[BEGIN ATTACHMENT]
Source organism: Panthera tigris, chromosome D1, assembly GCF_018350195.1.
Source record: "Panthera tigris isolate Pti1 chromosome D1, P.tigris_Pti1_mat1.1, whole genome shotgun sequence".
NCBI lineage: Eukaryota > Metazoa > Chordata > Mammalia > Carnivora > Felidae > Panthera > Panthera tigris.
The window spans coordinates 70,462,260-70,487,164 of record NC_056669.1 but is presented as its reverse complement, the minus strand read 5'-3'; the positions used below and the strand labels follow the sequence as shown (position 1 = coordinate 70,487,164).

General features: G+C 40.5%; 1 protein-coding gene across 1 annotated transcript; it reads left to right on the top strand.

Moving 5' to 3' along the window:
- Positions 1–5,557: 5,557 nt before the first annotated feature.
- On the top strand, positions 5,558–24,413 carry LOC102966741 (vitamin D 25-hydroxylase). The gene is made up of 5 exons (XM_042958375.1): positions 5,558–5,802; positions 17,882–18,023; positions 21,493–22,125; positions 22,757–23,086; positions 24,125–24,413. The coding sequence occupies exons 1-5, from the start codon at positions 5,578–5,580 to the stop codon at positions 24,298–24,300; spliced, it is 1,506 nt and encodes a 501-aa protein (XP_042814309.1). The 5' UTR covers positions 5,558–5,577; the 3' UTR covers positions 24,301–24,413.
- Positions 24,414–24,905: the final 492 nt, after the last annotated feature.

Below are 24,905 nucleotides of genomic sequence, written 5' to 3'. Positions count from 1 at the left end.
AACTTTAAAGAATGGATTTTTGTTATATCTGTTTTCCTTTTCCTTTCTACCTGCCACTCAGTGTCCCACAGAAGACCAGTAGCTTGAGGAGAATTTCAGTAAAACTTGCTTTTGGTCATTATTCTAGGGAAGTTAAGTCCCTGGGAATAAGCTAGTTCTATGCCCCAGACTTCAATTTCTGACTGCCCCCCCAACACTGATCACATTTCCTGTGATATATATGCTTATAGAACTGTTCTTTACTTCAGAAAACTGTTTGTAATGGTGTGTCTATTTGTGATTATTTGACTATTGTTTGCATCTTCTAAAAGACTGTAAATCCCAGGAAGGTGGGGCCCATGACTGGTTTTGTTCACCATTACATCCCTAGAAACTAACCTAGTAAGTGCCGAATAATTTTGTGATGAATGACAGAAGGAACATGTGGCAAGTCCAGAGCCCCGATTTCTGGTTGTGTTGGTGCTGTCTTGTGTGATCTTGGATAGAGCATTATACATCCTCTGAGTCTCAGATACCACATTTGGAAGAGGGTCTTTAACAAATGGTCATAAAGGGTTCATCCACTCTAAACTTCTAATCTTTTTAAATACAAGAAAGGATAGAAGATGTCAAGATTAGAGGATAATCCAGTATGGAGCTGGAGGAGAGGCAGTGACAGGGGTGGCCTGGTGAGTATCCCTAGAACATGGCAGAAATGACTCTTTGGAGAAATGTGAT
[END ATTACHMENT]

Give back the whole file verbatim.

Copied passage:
Source organism: Panthera tigris, chromosome D1, assembly GCF_018350195.1.
Source record: "Panthera tigris isolate Pti1 chromosome D1, P.tigris_Pti1_mat1.1, whole genome shotgun sequence".
NCBI lineage: Eukaryota > Metazoa > Chordata > Mammalia > Carnivora > Felidae > Panthera > Panthera tigris.
The window spans coordinates 70,462,260-70,487,164 of record NC_056669.1 but is presented as its reverse complement, the minus strand read 5'-3'; the positions used below and the strand labels follow the sequence as shown (position 1 = coordinate 70,487,164).

General features: G+C 40.5%; 1 protein-coding gene across 1 annotated transcript; it reads left to right on the top strand.

Moving 5' to 3' along the window:
- Positions 1–5,557: 5,557 nt before the first annotated feature.
- On the top strand, positions 5,558–24,413 carry LOC102966741 (vitamin D 25-hydroxylase). The gene is made up of 5 exons (XM_042958375.1): positions 5,558–5,802; positions 17,882–18,023; positions 21,493–22,125; positions 22,757–23,086; positions 24,125–24,413. The coding sequence occupies exons 1-5, from the start codon at positions 5,578–5,580 to the stop codon at positions 24,298–24,300; spliced, it is 1,506 nt and encodes a 501-aa protein (XP_042814309.1). The 5' UTR covers positions 5,558–5,577; the 3' UTR covers positions 24,301–24,413.
- Positions 24,414–24,905: the final 492 nt, after the last annotated feature.

Below are 24,905 nucleotides of genomic sequence, written 5' to 3'. Positions count from 1 at the left end.
AACTTTAAAGAATGGATTTTTGTTATATCTGTTTTCCTTTTCCTTTCTACCTGCCACTCAGTGTCCCACAGAAGACCAGTAGCTTGAGGAGAATTTCAGTAAAACTTGCTTTTGGTCATTATTCTAGGGAAGTTAAGTCCCTGGGAATAAGCTAGTTCTATGCCCCAGACTTCAATTTCTGACTGCCCCCCCAACACTGATCACATTTCCTGTGATATATATGCTTATAGAACTGTTCTTTACTTCAGAAAACTGTTTGTAATGGTGTGTCTATTTGTGATTATTTGACTATTGTTTGCATCTTCTAAAAGACTGTAAATCCCAGGAAGGTGGGGCCCATGACTGGTTTTGTTCACCATTACATCCCTAGAAACTAACCTAGTAAGTGCCGAATAATTTTGTGATGAATGACAGAAGGAACATGTGGCAAGTCCAGAGCCCCGATTTCTGGTTGTGTTGGTGCTGTCTTGTGTGATCTTGGATAGAGCATTATACATCCTCTGAGTCTCAGATACCACATTTGGAAGAGGGTCTTTAACAAATGGTCATAAAGGGTTCATCCACTCTAAACTTCTAATCTTTTTAAATACAAGAAAGGATAGAAGATGTCAAGATTAGAGGATAATCCAGTATGGAGCTGGAGGAGAGGCAGTGACAGGGGTGGCCTGGTGAGTATCCCTAGAACATGGCAGAAATGACTCTTTGGAGAAATGTGAT